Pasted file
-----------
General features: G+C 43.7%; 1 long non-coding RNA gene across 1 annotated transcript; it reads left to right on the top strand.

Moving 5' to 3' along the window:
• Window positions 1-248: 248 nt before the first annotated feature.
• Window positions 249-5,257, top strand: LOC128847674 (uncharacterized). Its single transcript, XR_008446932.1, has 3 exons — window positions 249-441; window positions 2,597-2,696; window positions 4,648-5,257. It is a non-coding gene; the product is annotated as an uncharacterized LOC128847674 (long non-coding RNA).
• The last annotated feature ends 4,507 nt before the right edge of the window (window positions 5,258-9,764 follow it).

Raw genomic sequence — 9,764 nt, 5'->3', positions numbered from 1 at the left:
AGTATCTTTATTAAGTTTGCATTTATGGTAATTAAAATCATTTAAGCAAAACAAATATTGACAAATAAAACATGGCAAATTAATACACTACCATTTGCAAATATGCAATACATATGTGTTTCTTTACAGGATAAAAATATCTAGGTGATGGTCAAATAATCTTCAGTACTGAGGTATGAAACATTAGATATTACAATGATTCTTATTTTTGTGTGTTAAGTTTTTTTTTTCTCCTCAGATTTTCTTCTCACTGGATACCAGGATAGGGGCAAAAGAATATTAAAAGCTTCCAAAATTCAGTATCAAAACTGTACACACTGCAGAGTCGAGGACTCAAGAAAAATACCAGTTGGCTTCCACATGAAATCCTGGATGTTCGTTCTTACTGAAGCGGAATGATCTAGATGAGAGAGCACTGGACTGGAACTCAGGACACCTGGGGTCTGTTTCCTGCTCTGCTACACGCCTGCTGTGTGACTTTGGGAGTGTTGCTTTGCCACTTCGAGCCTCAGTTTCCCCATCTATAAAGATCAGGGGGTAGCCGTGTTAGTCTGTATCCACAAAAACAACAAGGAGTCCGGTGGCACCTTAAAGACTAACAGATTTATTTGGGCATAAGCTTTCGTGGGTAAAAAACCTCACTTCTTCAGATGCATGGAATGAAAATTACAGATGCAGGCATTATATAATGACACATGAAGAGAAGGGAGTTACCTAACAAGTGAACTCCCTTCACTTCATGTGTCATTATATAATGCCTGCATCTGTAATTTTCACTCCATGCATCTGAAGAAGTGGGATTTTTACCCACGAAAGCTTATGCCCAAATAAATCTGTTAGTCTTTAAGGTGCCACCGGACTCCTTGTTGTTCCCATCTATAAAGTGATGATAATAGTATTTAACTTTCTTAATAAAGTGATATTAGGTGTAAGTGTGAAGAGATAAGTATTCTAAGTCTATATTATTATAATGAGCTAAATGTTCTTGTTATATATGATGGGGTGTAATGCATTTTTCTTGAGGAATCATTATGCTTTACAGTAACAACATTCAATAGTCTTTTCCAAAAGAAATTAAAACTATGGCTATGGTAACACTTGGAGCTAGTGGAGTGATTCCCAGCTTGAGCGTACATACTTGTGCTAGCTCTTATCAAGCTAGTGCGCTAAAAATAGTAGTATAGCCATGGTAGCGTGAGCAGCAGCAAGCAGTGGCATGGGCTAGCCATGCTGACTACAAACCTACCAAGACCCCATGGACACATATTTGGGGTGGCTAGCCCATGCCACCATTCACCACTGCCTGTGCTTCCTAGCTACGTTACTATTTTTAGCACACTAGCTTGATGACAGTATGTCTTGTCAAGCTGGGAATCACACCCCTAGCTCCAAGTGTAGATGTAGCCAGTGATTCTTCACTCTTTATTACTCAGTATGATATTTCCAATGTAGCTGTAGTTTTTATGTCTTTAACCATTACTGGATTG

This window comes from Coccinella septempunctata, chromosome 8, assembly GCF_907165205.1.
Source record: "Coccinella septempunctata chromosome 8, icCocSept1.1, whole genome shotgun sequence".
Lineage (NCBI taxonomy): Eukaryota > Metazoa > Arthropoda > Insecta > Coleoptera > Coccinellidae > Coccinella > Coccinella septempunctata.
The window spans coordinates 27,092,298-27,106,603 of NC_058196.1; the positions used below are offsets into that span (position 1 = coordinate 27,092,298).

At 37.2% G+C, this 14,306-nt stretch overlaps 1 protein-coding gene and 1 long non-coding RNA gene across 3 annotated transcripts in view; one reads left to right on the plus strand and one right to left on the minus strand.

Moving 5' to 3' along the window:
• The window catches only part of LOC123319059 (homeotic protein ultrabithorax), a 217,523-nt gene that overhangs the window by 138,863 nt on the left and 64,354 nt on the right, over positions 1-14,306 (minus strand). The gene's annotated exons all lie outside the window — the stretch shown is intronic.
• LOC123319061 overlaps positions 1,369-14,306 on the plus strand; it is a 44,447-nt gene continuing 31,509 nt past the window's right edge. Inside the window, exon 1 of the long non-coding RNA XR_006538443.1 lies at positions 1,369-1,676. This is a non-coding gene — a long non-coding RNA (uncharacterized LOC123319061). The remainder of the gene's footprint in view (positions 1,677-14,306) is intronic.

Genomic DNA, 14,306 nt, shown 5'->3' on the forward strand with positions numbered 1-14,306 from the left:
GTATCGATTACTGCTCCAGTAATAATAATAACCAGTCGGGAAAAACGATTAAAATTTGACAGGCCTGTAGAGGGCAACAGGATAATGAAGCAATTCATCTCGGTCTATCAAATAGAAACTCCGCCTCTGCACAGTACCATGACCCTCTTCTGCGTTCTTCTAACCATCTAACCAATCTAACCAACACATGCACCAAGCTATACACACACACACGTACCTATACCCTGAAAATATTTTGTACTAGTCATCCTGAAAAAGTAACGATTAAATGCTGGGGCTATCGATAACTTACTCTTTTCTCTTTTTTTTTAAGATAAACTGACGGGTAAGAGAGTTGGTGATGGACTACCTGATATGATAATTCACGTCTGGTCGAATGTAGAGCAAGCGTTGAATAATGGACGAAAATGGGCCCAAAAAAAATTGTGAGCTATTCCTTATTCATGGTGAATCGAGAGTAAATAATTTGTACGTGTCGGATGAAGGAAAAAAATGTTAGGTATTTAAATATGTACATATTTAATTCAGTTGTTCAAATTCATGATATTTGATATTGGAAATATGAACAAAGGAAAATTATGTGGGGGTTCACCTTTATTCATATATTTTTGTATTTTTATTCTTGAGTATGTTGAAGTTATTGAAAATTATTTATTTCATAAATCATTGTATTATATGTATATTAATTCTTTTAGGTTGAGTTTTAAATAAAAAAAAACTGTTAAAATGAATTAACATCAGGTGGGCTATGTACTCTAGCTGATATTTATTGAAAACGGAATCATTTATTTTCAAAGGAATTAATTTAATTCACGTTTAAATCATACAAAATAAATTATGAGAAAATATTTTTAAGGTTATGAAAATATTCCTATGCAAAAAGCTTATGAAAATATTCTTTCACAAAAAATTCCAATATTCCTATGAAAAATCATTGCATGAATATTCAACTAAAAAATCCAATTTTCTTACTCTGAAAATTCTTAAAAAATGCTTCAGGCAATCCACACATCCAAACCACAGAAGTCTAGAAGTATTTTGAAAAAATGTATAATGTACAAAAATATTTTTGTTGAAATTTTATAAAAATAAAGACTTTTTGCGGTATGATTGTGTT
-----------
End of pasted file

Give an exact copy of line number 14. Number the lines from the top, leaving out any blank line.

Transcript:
• The window catches only part of LOC123319059 (homeotic protein ultrabithorax), a 217,523-nt gene that overhangs the window by 138,863 nt on the left and 64,354 nt on the right, over positions 1-14,306 (minus strand). The gene's annotated exons all lie outside the window — the stretch shown is intronic.